In early 1994, I attended a friend’s funeral in Illinois. What was so unusual about this funeral is that I had two encounters with the Holy Spirit while I was inside the church. The one experience, I wrote about in My Journey Out (Part 12). This is the other one.
My parents and I walked up to the church together, but just as I was ready to open the door and go inside, I head a low voice behind me. “Larry, is that you?”
I turned to see a friend whom I had not seen in twenty years. “Yes, it’s me. How are you, Eugene?”
We spent a few minutes talking and promised to talk more after the service. In the meantime, my parents had gone on ahead without me. When I finished, I walked inside.
Because it was a small church, there was only a center aisle which led directly to the pulpit; and of course, pews lined each side of the aisle. The casket stood at the front of the aisle and was closed. Some pictures of my friend sat on it.
Now, I do not recommend Christians asking the Lord whether a particular friend (or relative) makes it into heaven or not. What if you don’t like the Lord’s answer? What can you do about it? Complain. Pray him out of Hell. Depart from the faith. Your options are nil. So, it’s best to leave questions like that unasked and understand it was between the Lord and your friend…and not you.
But I did not heed my own advice this time. I asked the Lord over and over on the trip home from Iowa if my friend had made it into heaven.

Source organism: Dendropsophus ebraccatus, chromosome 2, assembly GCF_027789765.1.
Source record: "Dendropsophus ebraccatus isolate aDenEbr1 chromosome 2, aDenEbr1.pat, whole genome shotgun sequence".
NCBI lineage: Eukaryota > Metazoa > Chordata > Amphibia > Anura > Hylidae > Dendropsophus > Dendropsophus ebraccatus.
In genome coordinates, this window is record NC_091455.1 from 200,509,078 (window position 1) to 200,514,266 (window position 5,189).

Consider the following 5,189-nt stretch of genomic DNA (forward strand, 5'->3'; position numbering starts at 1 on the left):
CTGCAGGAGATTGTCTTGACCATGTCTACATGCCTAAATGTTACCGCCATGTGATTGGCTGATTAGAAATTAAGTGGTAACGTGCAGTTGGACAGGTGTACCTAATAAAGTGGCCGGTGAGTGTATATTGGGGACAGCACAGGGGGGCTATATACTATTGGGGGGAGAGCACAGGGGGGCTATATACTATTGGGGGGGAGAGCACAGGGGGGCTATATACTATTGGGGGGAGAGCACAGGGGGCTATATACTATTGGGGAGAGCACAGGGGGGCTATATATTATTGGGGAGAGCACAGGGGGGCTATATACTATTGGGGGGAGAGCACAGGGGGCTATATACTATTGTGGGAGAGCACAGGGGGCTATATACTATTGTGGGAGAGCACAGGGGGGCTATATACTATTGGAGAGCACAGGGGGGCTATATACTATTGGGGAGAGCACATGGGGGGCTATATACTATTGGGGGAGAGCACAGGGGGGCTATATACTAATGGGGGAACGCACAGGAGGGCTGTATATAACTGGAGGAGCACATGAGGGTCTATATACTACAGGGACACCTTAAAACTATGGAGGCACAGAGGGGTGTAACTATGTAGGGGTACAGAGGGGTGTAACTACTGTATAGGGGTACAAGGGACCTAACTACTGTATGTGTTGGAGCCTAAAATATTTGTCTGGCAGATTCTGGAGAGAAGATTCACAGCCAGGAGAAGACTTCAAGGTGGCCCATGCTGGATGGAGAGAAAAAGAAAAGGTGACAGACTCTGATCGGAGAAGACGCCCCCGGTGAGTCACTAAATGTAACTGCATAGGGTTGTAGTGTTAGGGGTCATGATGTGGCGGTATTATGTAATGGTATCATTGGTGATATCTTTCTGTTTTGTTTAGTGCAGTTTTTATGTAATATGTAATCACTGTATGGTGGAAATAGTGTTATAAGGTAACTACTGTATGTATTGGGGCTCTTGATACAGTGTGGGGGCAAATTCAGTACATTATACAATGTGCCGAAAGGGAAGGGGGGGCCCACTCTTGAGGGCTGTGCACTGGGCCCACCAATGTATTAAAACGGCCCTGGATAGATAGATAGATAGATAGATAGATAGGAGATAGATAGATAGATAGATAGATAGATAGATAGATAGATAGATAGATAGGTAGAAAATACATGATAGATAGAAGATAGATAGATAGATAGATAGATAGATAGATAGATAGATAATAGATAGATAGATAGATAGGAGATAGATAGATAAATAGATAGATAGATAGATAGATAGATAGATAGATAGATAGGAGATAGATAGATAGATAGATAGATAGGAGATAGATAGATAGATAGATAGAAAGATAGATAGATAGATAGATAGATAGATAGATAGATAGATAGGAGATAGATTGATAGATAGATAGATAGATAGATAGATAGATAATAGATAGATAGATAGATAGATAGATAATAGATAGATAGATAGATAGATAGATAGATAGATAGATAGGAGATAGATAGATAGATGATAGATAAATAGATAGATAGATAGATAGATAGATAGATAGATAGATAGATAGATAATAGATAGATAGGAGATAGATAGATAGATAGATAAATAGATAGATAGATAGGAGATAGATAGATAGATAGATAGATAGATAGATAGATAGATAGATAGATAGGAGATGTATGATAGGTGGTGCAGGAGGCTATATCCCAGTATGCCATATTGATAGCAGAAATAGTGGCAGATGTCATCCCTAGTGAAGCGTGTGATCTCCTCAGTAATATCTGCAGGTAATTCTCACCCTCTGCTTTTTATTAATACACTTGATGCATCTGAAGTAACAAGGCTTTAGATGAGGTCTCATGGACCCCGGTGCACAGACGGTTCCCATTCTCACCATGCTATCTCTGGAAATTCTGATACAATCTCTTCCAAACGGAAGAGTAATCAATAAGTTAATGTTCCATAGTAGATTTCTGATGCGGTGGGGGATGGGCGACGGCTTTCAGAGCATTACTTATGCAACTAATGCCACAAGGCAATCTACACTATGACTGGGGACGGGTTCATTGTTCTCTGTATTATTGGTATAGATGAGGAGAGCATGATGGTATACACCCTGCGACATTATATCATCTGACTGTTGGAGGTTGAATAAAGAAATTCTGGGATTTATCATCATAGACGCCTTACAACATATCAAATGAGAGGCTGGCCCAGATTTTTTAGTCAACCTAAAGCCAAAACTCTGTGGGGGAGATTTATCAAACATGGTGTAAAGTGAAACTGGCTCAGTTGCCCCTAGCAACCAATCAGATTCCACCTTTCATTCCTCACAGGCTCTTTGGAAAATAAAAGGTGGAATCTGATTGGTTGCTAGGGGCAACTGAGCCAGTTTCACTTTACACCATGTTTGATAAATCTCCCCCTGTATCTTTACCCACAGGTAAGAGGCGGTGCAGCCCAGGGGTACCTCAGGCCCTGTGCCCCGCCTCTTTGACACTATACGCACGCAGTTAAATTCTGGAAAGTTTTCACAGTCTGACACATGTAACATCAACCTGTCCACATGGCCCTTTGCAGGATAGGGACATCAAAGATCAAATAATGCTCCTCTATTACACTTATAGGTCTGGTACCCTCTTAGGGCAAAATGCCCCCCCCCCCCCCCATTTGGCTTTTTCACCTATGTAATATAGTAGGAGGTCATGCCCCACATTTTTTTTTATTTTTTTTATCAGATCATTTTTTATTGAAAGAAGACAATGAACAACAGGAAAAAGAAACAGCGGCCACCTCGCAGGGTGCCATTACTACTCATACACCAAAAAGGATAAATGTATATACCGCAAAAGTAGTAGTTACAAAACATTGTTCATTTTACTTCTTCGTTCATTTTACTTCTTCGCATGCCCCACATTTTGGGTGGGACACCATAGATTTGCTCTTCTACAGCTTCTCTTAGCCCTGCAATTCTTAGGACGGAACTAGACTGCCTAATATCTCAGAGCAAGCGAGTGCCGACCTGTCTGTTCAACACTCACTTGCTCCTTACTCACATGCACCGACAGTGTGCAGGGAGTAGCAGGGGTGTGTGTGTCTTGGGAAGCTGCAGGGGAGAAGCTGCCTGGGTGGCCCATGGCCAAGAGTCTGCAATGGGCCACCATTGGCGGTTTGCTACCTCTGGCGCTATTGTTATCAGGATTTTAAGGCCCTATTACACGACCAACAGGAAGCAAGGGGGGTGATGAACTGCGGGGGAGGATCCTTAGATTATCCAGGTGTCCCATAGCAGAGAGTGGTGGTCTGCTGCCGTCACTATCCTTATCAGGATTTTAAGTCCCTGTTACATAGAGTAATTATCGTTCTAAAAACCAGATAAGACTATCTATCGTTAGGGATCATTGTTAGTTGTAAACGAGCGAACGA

As I approached the casket, a voice spoke to my heart. “Your friend is not in the casket. He’s with Me.”
I could have shouted and danced. I was so happy.
Then, at the casket, I turned left and headed toward a reception line with my friend’s wife, children and family. As I slowly inched forward, a tremendous grief came over me. It was overwhelming.
I began crying and wailing and whooping aloud. I was out of control. There was nothing I could do to stop myself. I wanted to die!
When I finally reached my friend’s wife, she consoled me. “Oh Larry, he’s out of his pain now.” She continued on and on. Finally, she introduced me to her sons and my friend’s sisters.
The whole time I cried and blubbered aloud. What an embarrassing mess I was!
Then, as I headed toward where my parents were sitting on a pew, the grief lifted. I was somewhat normal again.
Sitting next to my mom, I asked the Lord, “What was that all about?”
A gentle voice spoke to my heart: “Your friend was called to be a prophet and he did not make it into his calling. What you felt was just a fraction of the grief I feel when a person does not make it into his divine calling.”
For the gifts and the calling of God are irrevocable. (Romans 11:29)
(Continued in Part 2.)